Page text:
Organic Farming Produce Yield

There is an old and outdated idea that if the world’s food producers suddenly all decided to go organic, there wouldn’t be enough food to feed the world’s population. The idea simply doesn’t hold water.

It’s true that when a farm that previously used conventional farming techniques goes organic, there is an initial decrease in yield per acre. But that decrease isn’t sustained over a period of time. The organic techniques are better for the soil, and the total overall production per acre over a period of years is equal to or better than conventional farming techniques. And organic food production is just simply better for the earth. We won’t deplete the soil and leave a barren land for future generations.

Basically, organic food production shuns the use of synthetic fertilizers, pesticides, and drugs. That’s not to say that no fertilizer is used or that pests are not controlled. Fertilizer is used. The fertilizer that is used, however, is not made of synthetic chemicals. The fertilizer that is used is made up of all natural ingredients – grass clippings, dead leaves, vegetable peelings, etc. or manure from animals that are fed an organic feed without antibiotics or growth hormones.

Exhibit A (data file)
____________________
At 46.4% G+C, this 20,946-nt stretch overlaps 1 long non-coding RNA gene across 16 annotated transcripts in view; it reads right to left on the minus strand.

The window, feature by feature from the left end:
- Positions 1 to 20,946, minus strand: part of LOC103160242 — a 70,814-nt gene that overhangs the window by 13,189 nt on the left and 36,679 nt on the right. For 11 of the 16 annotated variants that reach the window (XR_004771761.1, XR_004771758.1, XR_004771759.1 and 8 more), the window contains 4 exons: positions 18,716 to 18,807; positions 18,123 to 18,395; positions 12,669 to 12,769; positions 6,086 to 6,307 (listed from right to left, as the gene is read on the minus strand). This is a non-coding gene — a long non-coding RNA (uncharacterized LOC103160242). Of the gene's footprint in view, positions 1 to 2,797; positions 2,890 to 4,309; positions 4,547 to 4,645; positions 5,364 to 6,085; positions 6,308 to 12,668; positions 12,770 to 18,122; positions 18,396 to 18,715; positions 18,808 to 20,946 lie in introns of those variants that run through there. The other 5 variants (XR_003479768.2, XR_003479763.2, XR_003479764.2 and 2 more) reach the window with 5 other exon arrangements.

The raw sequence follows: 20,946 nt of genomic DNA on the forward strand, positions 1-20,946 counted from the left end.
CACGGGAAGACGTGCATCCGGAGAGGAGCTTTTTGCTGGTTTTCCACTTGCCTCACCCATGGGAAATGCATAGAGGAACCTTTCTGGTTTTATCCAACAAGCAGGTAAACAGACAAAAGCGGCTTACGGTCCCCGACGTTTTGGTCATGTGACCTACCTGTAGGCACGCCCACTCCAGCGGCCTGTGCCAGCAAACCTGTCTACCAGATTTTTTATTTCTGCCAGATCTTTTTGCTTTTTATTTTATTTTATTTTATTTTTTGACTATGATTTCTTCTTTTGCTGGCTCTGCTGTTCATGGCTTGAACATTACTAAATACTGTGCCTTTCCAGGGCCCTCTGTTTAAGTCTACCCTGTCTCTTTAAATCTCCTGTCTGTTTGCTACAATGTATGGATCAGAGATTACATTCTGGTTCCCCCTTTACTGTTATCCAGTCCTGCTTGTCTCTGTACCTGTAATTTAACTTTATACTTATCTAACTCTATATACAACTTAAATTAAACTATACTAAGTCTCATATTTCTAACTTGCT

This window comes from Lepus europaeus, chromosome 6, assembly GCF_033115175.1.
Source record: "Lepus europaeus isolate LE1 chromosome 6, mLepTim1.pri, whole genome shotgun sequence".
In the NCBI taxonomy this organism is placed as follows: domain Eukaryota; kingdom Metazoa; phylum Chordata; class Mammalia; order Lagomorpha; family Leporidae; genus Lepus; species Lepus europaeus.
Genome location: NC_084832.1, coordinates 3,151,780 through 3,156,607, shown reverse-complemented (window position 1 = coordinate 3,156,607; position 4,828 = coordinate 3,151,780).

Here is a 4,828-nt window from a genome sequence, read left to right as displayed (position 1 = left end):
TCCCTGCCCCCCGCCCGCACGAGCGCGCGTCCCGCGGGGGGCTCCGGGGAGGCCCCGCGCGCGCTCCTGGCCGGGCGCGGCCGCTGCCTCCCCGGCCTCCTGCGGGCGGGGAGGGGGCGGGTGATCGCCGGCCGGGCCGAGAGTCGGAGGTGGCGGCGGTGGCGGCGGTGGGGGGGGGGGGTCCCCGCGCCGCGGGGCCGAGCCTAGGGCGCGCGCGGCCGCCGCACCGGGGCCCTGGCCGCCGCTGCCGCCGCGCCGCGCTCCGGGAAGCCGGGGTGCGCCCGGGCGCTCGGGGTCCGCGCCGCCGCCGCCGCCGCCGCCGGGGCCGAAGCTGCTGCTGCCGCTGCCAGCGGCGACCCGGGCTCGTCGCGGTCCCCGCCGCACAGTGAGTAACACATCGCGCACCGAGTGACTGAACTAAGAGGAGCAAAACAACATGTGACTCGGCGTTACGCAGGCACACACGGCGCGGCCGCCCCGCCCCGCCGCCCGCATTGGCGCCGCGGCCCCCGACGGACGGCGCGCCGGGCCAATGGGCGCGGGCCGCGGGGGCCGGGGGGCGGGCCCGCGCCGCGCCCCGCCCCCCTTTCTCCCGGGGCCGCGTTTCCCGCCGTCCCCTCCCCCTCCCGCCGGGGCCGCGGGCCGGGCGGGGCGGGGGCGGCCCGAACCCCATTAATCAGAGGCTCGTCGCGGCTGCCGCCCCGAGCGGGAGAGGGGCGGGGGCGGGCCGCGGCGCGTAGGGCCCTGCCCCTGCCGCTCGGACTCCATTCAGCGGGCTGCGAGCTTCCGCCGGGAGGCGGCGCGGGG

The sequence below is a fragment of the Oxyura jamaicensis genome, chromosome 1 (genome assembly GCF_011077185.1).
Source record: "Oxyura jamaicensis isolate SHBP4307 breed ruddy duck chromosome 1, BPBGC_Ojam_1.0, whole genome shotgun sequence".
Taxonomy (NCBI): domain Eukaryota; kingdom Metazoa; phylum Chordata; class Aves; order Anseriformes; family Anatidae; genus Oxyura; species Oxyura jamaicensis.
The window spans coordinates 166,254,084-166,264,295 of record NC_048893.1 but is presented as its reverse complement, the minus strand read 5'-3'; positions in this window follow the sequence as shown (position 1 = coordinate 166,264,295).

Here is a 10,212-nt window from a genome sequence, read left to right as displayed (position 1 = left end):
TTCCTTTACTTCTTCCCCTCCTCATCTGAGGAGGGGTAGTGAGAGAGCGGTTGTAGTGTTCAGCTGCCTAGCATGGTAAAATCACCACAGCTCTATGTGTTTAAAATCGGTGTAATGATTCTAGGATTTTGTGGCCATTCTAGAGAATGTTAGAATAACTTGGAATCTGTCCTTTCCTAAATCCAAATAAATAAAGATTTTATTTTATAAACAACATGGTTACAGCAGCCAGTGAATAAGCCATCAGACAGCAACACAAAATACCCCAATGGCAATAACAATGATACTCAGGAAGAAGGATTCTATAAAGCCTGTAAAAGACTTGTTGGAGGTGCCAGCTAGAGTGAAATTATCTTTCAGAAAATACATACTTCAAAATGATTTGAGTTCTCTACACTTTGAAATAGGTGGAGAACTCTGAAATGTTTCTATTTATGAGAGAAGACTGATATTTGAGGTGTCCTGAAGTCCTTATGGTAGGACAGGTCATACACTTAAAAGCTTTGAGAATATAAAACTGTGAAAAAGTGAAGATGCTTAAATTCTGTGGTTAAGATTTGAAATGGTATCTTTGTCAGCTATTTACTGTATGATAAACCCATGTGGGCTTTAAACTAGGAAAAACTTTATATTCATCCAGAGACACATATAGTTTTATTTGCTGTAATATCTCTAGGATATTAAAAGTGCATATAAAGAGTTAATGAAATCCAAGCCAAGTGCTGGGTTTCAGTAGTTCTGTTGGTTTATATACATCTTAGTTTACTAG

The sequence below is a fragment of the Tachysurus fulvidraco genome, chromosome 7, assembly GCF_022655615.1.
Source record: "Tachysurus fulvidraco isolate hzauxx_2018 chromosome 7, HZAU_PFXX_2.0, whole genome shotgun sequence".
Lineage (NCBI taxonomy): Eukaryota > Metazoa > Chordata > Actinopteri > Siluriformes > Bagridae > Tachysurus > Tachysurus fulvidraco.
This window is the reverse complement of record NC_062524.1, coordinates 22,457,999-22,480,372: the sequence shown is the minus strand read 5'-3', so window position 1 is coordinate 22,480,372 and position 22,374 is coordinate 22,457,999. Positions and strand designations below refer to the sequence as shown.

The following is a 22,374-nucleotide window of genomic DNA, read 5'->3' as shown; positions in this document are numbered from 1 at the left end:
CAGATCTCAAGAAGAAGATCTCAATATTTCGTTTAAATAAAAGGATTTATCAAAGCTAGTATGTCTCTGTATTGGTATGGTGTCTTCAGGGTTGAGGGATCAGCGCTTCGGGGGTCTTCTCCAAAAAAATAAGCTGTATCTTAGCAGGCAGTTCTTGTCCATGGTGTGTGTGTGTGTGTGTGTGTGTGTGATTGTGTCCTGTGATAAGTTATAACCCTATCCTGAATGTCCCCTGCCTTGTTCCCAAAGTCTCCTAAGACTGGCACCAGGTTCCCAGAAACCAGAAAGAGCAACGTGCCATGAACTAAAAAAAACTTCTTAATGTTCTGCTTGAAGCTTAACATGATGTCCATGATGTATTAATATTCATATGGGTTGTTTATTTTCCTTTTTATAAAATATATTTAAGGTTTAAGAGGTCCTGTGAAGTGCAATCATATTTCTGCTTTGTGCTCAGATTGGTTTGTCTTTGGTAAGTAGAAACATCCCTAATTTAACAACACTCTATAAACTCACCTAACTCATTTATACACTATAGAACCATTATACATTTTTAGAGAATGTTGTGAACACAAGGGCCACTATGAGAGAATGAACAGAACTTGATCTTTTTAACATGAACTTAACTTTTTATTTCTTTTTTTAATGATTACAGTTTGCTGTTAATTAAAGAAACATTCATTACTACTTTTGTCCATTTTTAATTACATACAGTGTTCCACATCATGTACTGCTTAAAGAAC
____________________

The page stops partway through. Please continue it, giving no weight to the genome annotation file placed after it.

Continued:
Pesticides aren’t necessary for pest control in organic food production. Mother Nature has her own very workable and efficient pest control system. “Good bugs” eat “bad bugs.” It works – it’s worked for a few million years. Organic farms simply put ladybugs and others to work in the fields. They keep the pests from destroying the plants.

In developing countries, new farms that use organic methods are more productive than new farms that use conventional farming methods from the beginning. Nobody can quite explain this phenomenon, but it’s true. Maybe the moral is that we’d be better off if those toxic fertilizers and pesticides had never been invented

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